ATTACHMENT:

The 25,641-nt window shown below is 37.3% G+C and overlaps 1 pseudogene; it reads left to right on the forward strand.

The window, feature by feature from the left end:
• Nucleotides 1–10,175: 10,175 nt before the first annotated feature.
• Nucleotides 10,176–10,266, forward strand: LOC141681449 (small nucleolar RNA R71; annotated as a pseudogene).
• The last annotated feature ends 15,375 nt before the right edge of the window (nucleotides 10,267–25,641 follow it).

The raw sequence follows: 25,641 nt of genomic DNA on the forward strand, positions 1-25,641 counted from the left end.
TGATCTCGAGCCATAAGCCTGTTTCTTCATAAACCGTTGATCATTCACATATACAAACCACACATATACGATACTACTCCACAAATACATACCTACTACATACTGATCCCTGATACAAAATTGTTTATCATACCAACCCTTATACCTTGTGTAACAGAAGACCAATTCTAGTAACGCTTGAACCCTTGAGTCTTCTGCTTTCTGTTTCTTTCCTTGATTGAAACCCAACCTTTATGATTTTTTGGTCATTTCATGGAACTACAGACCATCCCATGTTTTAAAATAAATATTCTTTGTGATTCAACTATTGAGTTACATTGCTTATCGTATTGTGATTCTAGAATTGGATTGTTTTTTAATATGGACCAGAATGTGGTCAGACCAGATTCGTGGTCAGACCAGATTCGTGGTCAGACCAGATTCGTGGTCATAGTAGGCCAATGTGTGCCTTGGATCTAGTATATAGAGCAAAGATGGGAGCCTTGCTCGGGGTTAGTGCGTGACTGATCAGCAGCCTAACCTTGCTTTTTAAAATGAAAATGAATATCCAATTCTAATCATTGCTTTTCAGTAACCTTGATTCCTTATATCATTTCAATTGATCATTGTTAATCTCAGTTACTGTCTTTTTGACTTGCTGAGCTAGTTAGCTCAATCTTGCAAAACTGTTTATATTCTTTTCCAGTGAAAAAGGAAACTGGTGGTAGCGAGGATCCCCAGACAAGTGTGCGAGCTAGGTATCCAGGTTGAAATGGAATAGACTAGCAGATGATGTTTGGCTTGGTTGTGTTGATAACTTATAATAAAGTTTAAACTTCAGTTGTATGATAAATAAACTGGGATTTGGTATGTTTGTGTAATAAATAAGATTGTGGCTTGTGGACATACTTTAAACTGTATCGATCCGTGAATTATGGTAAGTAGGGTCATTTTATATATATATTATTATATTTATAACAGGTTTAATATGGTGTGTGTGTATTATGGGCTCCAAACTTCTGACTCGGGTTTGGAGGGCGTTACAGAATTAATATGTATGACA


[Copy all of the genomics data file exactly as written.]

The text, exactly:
The 25,641-nt window shown below is 37.3% G+C and overlaps 1 pseudogene; it reads left to right on the forward strand.

The window, feature by feature from the left end:
• Nucleotides 1–10,175: 10,175 nt before the first annotated feature.
• Nucleotides 10,176–10,266, forward strand: LOC141681449 (small nucleolar RNA R71; annotated as a pseudogene).
• The last annotated feature ends 15,375 nt before the right edge of the window (nucleotides 10,267–25,641 follow it).

The raw sequence follows: 25,641 nt of genomic DNA on the forward strand, positions 1-25,641 counted from the left end.
TGATCTCGAGCCATAAGCCTGTTTCTTCATAAACCGTTGATCATTCACATATACAAACCACACATATACGATACTACTCCACAAATACATACCTACTACATACTGATCCCTGATACAAAATTGTTTATCATACCAACCCTTATACCTTGTGTAACAGAAGACCAATTCTAGTAACGCTTGAACCCTTGAGTCTTCTGCTTTCTGTTTCTTTCCTTGATTGAAACCCAACCTTTATGATTTTTTGGTCATTTCATGGAACTACAGACCATCCCATGTTTTAAAATAAATATTCTTTGTGATTCAACTATTGAGTTACATTGCTTATCGTATTGTGATTCTAGAATTGGATTGTTTTTTAATATGGACCAGAATGTGGTCAGACCAGATTCGTGGTCAGACCAGATTCGTGGTCAGACCAGATTCGTGGTCATAGTAGGCCAATGTGTGCCTTGGATCTAGTATATAGAGCAAAGATGGGAGCCTTGCTCGGGGTTAGTGCGTGACTGATCAGCAGCCTAACCTTGCTTTTTAAAATGAAAATGAATATCCAATTCTAATCATTGCTTTTCAGTAACCTTGATTCCTTATATCATTTCAATTGATCATTGTTAATCTCAGTTACTGTCTTTTTGACTTGCTGAGCTAGTTAGCTCAATCTTGCAAAACTGTTTATATTCTTTTCCAGTGAAAAAGGAAACTGGTGGTAGCGAGGATCCCCAGACAAGTGTGCGAGCTAGGTATCCAGGTTGAAATGGAATAGACTAGCAGATGATGTTTGGCTTGGTTGTGTTGATAACTTATAATAAAGTTTAAACTTCAGTTGTATGATAAATAAACTGGGATTTGGTATGTTTGTGTAATAAATAAGATTGTGGCTTGTGGACATACTTTAAACTGTATCGATCCGTGAATTATGGTAAGTAGGGTCATTTTATATATATATTATTATATTTATAACAGGTTTAATATGGTGTGTGTGTATTATGGGCTCCAAACTTCTGACTCGGGTTTGGAGGGCGTTACAGAATTAATATGTATGACA